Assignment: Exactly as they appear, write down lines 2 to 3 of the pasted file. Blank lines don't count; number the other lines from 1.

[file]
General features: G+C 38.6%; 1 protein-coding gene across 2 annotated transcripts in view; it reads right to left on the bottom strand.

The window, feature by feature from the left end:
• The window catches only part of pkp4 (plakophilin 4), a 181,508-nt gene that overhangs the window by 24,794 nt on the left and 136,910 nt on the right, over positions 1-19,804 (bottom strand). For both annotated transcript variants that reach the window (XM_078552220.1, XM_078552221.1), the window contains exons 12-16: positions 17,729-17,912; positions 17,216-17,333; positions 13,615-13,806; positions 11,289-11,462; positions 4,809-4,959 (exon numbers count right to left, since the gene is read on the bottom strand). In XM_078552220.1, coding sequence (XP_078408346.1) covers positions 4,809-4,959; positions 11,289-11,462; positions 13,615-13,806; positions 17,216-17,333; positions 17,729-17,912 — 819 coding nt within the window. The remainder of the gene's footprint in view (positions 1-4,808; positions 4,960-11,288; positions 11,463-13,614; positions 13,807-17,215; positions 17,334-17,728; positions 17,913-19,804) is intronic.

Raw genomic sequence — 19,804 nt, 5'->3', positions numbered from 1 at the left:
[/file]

The window, feature by feature from the left end:
• The window catches only part of pkp4 (plakophilin 4), a 181,508-nt gene that overhangs the window by 24,794 nt on the left and 136,910 nt on the right, over positions 1-19,804 (bottom strand). For both annotated transcript variants that reach the window (XM_078552220.1, XM_078552221.1), the window contains exons 12-16: positions 17,729-17,912; positions 17,216-17,333; positions 13,615-13,806; positions 11,289-11,462; positions 4,809-4,959 (exon numbers count right to left, since the gene is read on the bottom strand). In XM_078552220.1, coding sequence (XP_078408346.1) covers positions 4,809-4,959; positions 11,289-11,462; positions 13,615-13,806; positions 17,216-17,333; positions 17,729-17,912 — 819 coding nt within the window. The remainder of the gene's footprint in view (positions 1-4,808; positions 4,960-11,288; positions 11,463-13,614; positions 13,807-17,215; positions 17,334-17,728; positions 17,913-19,804) is intronic.